This spring, my wife and I watched every Ace story, from Dragonfire to Survival, so it’s the era of classic Doctor Who I have the most immediate recollection of. It’s also one of my favourite periods (seriously, the only bad story in that whole lot is Silver Nemesis), so the return to it in Shockwave, James Swallow’s contribution to Destiny of the Doctor, is particularly welcome. Like many Destiny stories, Shockwave wedges into its era very well; with a little expansion, this could easily be one of the three-parters that made up half of Ace’s stories.

Most of Shockwave takes place on a starship fleeing the explosion of a star, the starship carrying the last survivors of a nearby planet as it desperately tries to outpace the shockwave. The Doctor and Ace aren’t there to save the planet… as ever, the Doctor has his own agenda — there’s a mysterious artefact on board, and this is their chance to get it.

This evokes the Andrew Cartmel era far better than Andew Cartmel’s own Lost Stories did (no, that is not a dead horse I will stop beating, at least until Big Finish apologises for the fact that I heard Animal), down to the fact that some plot points feel a little odd because the story wants to be longer than it is; there’s a point where the crew of a spaceship is searching for a criminal, but Ace finds her in one scene, while there’s another where someone tells the Doctor he thinks he sabotaged the ship and then a minute later someone rings them up to say it definitely wasn’t the Doctor.

More positively, I was pleased to see one of the era’s most prominent tropes in action: the female friend for Ace. Most Ace stories pass the Bechdel test, and that’s partly because there was very obviously an effort to include more female supporting characters, most of whom ended up having some kind of friendship with Ace (e.g., Susan Q in The Happiness Patrol, Shou Yuing in Battlefield, Gwendoline in Ghost Light, Kathleen in The Curse of Fenric). Shockwave gives us the young cultist NineJay, and even manages to put some nice twists on this trope — NineJay and her relationship with Ace is one of the best parts of this story, and Sophie Aldred does a great job performing her.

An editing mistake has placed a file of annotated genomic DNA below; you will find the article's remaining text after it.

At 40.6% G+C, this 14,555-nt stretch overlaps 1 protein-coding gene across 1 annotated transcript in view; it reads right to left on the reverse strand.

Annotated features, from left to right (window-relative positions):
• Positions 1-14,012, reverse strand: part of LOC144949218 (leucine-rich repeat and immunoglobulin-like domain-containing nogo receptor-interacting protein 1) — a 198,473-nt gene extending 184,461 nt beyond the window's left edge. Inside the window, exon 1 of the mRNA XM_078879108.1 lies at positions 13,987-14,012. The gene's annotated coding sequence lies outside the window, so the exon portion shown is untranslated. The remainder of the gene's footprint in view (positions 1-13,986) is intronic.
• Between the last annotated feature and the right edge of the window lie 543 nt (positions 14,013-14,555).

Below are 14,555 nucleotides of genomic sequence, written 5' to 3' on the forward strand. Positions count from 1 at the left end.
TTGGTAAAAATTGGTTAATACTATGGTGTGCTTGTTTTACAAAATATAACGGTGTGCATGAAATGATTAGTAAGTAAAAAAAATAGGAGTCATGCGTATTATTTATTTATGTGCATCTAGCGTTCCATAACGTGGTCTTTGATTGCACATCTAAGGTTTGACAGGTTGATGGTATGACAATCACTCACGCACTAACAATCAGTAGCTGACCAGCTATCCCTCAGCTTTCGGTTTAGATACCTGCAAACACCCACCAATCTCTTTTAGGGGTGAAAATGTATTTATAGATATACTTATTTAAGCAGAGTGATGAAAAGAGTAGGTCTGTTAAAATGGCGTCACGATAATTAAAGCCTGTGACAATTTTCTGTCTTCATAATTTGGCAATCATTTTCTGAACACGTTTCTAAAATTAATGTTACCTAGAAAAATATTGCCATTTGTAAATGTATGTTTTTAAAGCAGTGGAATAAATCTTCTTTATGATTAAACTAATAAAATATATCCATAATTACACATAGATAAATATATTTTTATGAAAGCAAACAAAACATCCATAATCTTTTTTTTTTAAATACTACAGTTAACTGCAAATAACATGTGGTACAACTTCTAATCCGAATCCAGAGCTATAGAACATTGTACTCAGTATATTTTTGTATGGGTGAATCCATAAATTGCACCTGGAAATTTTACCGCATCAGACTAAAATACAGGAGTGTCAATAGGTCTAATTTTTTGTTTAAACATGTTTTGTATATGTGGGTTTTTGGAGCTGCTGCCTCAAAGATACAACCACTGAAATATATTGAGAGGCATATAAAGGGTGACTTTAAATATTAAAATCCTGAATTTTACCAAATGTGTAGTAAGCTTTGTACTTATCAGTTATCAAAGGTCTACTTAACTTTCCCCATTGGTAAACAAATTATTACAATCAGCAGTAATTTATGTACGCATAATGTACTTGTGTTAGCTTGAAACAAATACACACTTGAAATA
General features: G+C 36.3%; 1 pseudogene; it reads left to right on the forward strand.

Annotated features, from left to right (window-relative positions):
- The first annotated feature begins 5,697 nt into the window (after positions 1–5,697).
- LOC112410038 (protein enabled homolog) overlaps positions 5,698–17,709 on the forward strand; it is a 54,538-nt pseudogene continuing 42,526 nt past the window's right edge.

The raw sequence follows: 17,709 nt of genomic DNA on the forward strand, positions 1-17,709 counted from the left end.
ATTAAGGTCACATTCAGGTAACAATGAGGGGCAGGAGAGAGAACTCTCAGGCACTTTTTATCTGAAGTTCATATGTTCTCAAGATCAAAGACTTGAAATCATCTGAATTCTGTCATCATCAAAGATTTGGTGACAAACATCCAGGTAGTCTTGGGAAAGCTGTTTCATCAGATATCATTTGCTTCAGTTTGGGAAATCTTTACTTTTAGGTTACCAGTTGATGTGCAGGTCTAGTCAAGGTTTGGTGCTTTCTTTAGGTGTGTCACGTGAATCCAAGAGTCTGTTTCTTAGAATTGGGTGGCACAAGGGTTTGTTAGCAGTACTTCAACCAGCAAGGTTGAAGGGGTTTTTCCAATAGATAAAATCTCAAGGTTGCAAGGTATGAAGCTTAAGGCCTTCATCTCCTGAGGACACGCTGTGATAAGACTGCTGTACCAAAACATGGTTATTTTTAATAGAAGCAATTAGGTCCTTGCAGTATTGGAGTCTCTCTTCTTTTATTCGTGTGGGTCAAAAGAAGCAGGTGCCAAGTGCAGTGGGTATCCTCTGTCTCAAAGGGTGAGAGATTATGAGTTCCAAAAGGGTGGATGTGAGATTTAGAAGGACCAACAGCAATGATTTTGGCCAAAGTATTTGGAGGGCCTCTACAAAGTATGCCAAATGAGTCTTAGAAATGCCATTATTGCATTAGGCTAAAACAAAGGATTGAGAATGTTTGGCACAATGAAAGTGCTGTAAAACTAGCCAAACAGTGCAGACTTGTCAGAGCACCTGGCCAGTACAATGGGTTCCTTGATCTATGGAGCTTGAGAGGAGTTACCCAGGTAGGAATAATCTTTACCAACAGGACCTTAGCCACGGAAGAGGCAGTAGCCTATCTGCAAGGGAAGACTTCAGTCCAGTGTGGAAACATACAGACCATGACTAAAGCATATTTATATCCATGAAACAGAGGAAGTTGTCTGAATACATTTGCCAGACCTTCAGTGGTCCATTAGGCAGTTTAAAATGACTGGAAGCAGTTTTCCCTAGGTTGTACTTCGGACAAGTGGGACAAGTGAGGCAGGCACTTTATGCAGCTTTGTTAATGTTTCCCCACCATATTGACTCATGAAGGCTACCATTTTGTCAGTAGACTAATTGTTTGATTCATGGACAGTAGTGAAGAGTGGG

Indeed, it’s a nice story all around. Aside from the above oddities, it’s well-suited to its length, and it has some decent twists and turns. There’s a real sense of desperation to the starship’s attempt to outpace the shockwave, enhanced by Swallow’s beautiful description of what ought to be a very dark moment. In terms of prose, this is the Destiny of the Doctor story that stands out the most to me thus far. Matthew Cochrane on sound design and Daniel Brett on music also do a fantastic job with the “space scenes”, which are haunting and beautiful. Brett’s music is good in general, reminding one of something that Mark Ayres might have pounded out, but also standing on its own perfectly.

Aldred does a good job with NineJay as I said, and of course she nails Ace; however, I found her Sylvester McCoy imitation less impressive, more distracting than anything else. That said, her narration is top-notch — utterly perfect in creating tone and mood. Big Finish stalwart Ian Brooker plays Captain OhOne, and he does an excellent job, too, ably depicting a loyal, dutiful conflicted man.

Many of the Destiny stories have been able evocations; Shockwave is both this and a lovely, haunting story in its own right, one of those tales where everything comes together. I forget what was the last Destiny story that I declared was my favourite most recently, but whichever one it was, this one supplants it.

Shockwave (by James Swallow; read by Sophie Aldred) was released by AudioGO in July 2013.